Photo via RI State Police Facebook Page

PROVIDENCE, R.I. (AP) — Gov. Daniel McKee announced Wednesday that he has appointed Lt. Col. Darnell Weaver to be the next superintendent of the Rhode Island State Police, making him the first person of color to command the department.

Weaver will assume the rank of colonel during a swearing-in ceremony Friday at the State House.

He takes over from Col. James Manni, who is retiring to become town manager of South Kingstown. Manni was appointed by former Gov. Gina Raimondo in 2018.

Weaver, who is Black, is a Marine Corps veteran who has been with the state police for 28 years, according to the governor’s office.

As deputy superintendent and chief of field operations, he oversees patrol, detective and administrative bureaus, the specialty units and the Department of Public Safety, according to the state police website.

He has previously served in all the state police barracks and as night executive officer and assistant patrol commander of the Hope Valley and Wickford barracks. He has been a district commander and the officer in charge at the State Police Training Academy.

“It is a stellar accomplishment for Col. Weaver,” said Charles Wilson, a retired Rhode Island College police lieutenant and former chair of the National Association of Black Law Enforcement Officers. “Knowing him as I do, I believe fully that he is more than capable of handling that position. He has the respect of the community and of the officers.”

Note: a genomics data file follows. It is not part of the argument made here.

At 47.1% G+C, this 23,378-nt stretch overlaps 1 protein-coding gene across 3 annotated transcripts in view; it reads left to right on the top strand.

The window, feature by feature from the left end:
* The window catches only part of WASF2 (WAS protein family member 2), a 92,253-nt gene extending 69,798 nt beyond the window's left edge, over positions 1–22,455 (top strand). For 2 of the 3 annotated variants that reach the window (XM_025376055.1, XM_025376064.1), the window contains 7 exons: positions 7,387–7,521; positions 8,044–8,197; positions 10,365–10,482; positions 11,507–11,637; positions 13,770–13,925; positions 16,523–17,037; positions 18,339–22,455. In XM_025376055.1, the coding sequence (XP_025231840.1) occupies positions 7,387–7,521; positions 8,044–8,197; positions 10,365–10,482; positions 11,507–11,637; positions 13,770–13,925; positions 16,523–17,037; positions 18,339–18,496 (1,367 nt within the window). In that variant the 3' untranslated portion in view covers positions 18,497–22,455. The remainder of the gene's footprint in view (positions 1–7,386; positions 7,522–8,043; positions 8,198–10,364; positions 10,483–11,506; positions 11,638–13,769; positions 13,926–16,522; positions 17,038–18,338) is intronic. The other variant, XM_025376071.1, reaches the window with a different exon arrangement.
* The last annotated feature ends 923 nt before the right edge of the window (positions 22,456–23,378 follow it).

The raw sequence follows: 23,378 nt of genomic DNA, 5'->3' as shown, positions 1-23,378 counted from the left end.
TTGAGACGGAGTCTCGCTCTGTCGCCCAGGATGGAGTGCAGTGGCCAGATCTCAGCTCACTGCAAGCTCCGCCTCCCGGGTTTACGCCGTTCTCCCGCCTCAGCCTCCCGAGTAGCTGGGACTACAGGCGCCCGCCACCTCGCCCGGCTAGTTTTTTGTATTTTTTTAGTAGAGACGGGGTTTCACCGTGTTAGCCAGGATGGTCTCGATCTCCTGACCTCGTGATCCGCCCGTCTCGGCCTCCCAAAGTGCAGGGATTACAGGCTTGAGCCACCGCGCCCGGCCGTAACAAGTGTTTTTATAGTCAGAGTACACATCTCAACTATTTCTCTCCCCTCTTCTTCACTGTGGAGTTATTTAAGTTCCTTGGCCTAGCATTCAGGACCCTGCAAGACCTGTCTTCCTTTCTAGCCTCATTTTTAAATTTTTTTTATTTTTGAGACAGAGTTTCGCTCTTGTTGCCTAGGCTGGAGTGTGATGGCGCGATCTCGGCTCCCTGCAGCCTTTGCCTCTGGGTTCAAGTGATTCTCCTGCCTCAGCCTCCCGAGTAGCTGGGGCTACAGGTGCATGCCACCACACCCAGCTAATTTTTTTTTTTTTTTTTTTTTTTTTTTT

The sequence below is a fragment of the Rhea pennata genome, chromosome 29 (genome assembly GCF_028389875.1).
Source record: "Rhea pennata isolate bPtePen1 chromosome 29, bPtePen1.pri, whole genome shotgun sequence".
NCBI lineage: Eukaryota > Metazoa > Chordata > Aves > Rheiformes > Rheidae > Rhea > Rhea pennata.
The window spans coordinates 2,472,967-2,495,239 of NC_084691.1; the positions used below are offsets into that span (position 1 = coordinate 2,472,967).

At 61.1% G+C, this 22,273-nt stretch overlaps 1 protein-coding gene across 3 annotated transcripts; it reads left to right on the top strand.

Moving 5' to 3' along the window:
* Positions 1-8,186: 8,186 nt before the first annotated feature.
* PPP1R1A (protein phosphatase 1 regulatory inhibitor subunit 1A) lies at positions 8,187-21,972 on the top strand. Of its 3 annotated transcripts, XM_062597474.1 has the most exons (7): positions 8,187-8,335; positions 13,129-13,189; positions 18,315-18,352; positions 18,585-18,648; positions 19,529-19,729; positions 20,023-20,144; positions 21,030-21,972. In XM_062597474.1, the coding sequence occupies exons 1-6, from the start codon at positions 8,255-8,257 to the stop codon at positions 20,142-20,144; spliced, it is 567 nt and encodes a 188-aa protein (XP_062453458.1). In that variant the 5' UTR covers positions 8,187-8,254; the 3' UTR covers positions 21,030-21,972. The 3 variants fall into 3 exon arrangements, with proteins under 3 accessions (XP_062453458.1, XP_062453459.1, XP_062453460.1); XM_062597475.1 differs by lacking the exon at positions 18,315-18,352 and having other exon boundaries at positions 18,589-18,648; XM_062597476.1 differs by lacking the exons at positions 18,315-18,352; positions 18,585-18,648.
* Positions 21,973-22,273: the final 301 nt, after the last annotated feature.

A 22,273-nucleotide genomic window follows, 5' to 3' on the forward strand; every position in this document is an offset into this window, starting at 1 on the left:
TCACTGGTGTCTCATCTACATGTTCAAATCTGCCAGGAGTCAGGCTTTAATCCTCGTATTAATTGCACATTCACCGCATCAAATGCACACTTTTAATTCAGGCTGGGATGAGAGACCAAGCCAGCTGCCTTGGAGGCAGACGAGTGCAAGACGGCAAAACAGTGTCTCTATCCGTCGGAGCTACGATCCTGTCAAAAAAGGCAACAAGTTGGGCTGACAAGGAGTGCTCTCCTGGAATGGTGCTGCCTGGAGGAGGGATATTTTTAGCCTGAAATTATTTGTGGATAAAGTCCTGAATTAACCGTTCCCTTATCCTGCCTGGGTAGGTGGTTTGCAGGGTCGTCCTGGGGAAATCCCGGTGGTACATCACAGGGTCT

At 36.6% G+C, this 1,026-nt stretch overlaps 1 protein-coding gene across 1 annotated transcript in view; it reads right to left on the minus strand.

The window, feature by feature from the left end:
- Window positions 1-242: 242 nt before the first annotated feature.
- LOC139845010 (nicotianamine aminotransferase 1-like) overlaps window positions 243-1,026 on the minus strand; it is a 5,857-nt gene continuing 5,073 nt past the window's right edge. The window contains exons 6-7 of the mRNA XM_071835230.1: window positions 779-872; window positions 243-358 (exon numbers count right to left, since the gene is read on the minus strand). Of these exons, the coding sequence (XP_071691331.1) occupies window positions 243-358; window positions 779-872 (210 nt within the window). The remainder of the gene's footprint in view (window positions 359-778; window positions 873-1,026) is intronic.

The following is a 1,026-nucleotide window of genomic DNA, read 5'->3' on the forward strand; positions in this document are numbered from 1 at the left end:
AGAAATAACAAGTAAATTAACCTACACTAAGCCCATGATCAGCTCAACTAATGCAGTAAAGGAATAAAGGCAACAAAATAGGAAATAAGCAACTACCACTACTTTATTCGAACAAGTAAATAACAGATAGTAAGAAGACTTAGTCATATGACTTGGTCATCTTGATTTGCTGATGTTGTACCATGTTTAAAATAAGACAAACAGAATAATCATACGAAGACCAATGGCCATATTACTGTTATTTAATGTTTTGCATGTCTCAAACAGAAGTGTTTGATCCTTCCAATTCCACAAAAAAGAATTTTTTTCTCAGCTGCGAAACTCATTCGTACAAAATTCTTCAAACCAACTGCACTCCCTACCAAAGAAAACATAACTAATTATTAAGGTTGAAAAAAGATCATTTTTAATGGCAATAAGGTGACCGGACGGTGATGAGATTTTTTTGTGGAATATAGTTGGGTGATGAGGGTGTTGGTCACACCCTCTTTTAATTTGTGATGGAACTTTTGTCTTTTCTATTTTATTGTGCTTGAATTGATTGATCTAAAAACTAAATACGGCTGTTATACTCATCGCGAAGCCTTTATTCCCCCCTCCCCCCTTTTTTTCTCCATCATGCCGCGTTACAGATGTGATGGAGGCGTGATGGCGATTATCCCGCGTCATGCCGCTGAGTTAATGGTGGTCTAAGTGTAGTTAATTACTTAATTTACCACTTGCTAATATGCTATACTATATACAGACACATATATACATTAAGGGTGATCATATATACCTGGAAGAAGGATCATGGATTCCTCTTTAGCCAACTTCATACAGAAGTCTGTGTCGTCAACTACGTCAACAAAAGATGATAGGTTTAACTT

Wilson has in the past has been critical of the diversity of police departments throughout Rhode Island. “We’re starting to see more people of color in high-ranking positions, but it’s still not enough,” he said.

John A’Vant, a retired state trooper and past president of the Rhode Island Guardians Association, an organization for law enforcement officers of color in the state, also praised the choice.

A’Vant said he and Weaver did not really have role models that looked like them at the outset of their careers.

“He’s been a positive and a good role model for officers of color and for the community,” A’Vant said. “He understands the issues and concerns that officers of color face during their career.”